Thanks very much to Dr Dirk Huyge for letting me know that an article about his work at Qurta is available on the above website, free of charge. The article is accompanied by a map of the site's location and some lovely images. Here's a short extract:
CÔA IN AFRICA: LATE PLEISTOCENE ROCK ART ALONG THE EGYPTIAN
The recent discovery (2004-2007) of a vast open air complex of Late Palaeolithic rock art in Upper Egypt, announced in the Project Gallery of the British journal Antiquity (Huyge et al. 2007), has aroused worldwide interest making it already well-known among the international
rock art community. The particular circumstances of this find, which is, at least in part, a rediscovery, have been detailed in the above-mentioned Internet publication and will not be repeated here.
Late Palaeolithic naturalistic-style petroglyphs in
are thus far known from two locations: locality 11 at Abu Tanqura Bahari at el-Hosh (henceforth ATB11) and Qurta (Fig. 1). At Qurta three sites have been localized bearing this type of rock art: Qurta I, II and III (henceforth QI, QII and QIII) (Fig. 2-3). In all, slightly less than 200 drawings have been identified: about 35 at ATB11 and about 160 at Qurta. As the recording of the sites progresses, this number will definitely increase. Both at ATB11 and at Qurta, bovids are the major rock art theme (Fig. 4-6). These animals are undoubtedly aurochs or Bos primigenius. No less than 70 percent of the rock drawings represent this species. Other types of fauna include birds (at least 7 examples) (Fig. 7), hippopotami (at least 3 examples), gazelle (at least 3 examples) (Fig. 7), fish (2 examples) and donkey (1 example). In addition, there are also (at least) 9 stylised representations of human figures (mostly shown with pronounced buttocks, but no other bodily features) (Fig. 8). Egypt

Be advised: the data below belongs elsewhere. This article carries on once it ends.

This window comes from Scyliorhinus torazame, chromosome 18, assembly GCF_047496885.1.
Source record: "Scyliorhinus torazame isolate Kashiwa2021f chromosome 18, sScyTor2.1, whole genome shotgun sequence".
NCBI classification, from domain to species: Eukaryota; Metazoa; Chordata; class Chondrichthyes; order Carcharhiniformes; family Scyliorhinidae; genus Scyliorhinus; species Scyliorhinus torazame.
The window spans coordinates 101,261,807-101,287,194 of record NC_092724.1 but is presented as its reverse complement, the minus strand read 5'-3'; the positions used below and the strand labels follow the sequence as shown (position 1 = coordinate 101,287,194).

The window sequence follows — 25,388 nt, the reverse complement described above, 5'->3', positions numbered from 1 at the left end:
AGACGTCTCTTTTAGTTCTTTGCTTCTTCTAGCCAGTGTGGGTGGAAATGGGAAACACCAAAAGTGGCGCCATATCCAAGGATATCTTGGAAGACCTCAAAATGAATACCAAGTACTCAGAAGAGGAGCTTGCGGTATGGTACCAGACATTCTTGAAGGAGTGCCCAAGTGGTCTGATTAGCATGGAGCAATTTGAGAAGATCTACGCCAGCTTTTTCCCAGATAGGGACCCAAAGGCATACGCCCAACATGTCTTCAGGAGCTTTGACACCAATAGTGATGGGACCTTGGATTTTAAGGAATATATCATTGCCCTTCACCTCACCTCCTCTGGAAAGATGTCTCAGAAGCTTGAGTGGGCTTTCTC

If you are intersted in rock art you should check out the other articles in the newsletter too - and don't miss other INORA issues.